Opening Words by Mary Oliver:
Every morning the world is created.
Under the orange sticks of the sun
The heaped ashes of the night turn into leaves again
And fasten themselves to the high branches-
And the ponds appear like black cloth
On which are painted islands of summer lilies.
If it is your nature to be happy
You will swim away along the soft trails for hours,
Your imagination alighting everywhere.
And if your spirit carries within it the thorn
That is heavier than lead-if it’s all you can do to keep on trudging-
There is still somewhere deep within you a beast
shouting that the earth is exactly what it wanted-
each pond with its blazing lilies is
a prayer heard and answered lavishly, every morning.
Whether or not you have ever dared to be happy,
Whether or not you have ever dared to pray.
A letter to the editor in the New York Times caught my eye and imagination. It was written by a physician who had published an article in the Magazine section a few weeks before. Something in his article was called into question. He said he looked into it and found the criticism to be valid. Then he said, simply, but directly, “I stand corrected.”
I re-read the letter, then I took my notebook and wrote the title for this sermon. Underneath the title I wrote, “the corrective.”
I want to tell you the story behind ‘the corrective.’ It happened to me twenty years ago.
On a November Sunday in 1983 I listened to a very disturbing talk given by Richard Scobie, President of our Unitarian Universalist Service Committee at the time. I had invited him to share speak from the pulpit in the church I was serving.
The UUSC had been taking members of the U.S. Congress to Central America so they could see first hand what was going on down there, and to convince them to change our government’s policies regarding El Salvador, Nicaragua and Guatemala. It was becoming painfully clear that we were on the wrong side in each of those countries. In El Salvador and Guatemala we were supporting state sponsored death squads-the terrorism had become notorious. We were determined to undermine the new government in Nicaragua.
After listening to Dick Scobie’s talk I decided to find a way to get to Central America to see for myself, so I could speak from first hand experience. I called the UUSC and asked how I could get to Central America on one of those fact-finding missions. The person to whom I spoke said, ” Well, first you have to get yourself elected to Congress.”
I didn’t find the comment amusing, but I resisted hanging up. I said, ” Well, I’m sure you’re not the only socially responsible organization that takes people there.” As a result of my persistence I learned about a travel program for those of us who were not members of Congress, sponsored by the Center For Global Service and Education, at a Midwest Lutheran seminary.
I contacted them. The director of the program, Joel Mugge, said, “As a matter of fact we have a group of seminarians that is going in two weeks. Someone just dropped out, so, if you can commit to it, you can come.”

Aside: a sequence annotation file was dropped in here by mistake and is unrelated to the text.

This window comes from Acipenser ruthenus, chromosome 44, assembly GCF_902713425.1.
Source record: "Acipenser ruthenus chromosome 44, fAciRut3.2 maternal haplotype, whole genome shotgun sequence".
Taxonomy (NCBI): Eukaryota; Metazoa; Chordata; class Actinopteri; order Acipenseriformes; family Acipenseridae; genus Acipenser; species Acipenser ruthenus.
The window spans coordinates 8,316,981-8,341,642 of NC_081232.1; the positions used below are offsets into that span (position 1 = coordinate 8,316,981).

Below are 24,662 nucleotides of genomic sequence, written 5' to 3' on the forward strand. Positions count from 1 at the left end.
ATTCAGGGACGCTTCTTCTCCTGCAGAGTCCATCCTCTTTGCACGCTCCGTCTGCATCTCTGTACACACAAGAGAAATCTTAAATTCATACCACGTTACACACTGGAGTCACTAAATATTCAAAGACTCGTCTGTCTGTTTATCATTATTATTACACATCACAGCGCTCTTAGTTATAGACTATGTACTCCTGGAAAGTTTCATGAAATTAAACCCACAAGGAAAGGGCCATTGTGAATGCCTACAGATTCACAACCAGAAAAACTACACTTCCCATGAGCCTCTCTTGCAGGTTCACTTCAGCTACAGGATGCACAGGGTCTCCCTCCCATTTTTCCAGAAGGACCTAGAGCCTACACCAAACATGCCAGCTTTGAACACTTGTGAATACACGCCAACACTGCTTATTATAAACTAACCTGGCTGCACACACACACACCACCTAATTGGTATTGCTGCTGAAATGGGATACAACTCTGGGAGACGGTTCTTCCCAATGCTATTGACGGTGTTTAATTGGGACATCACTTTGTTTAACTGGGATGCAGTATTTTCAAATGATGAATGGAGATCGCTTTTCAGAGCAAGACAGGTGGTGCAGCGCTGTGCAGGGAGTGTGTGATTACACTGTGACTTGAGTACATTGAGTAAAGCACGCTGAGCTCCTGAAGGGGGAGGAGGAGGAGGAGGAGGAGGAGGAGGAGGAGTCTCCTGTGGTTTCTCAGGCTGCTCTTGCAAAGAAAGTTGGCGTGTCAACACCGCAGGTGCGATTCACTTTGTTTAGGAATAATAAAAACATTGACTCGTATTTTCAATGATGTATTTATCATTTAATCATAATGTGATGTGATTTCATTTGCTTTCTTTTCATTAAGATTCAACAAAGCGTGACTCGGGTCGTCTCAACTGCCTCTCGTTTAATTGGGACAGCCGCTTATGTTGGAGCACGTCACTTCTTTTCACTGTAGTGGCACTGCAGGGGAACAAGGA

Two weeks later, in early December, I was on my way to Central America. I flew to Mexico City where I met the Lutheran seminarians. We went to a retreat center in Cuernavaca, 40 miles south of Mexico City, where I was introduced to the rest of the group. The group leader told them that I was a Unitarian minister, and said, “Reverend Hall will be our corrective.”
His comment took me by surprise-I didn’t know him, and he didn’t know much about me. The comment could have been a little dig in the ribs of my Unitarianism which stood in such contrast to their Lutheranism.
I would soon learn that he wasn’t being a bit sarcastic. I realized that when the group responded to his saying that I would be their corrective in a matter-of-fact manner. They simply nodded, as if he had just told them that I was to be the umpire in the baseball game that was about to begin.
I’ve been thinking about his comment ever since-20 years, so far. What does it mean to be ‘the corrective?’ It’s not a job for which one can volunteer, tempting as that is for many of us. (We who are parents have a responsibility to take it on, to be the corrective, which sometimes spills into the relationship between parents.)
The corrective, in the sense that this Lutheran teacher meant, is simply to be a ‘presence.’
As their corrective, I would serve as a reminder to them, not because of what I had to say, not because I would tell them where they were wrong, but I would be present. I would be with them as they spoke to one another about what they were observing during this time together, and what they were feeling.
The ‘corrective,’ in the sense that this Lutheran teacher meant, is there simply as a reminder that they are being heard by the people about whom they would be speaking.
I was there to be a mirror for them. They could see their own reflection.
I’m not suggesting that I understood this, then.
I made the mistake of speaking up, just once. I’ll tell you about it: on the second day we drove through the Mexico City dump, where 5,000 people were living-men, women and children. They lived in the dump! They scrounged for things to eat and to scavenge to sell. We were stunned. We drove back to the center with silent tears.
Once back at the center we sat in our circle again and there was a very long, uncomfortable silence. Finally a young man, a former Marine, who had told us about his call to ministry the day before, suddenly cried out in an agonizing scream, “Where is God.” His primal scream cut to the core, and it was followed by another long, painful silence. Then I said, “God is in your scream.”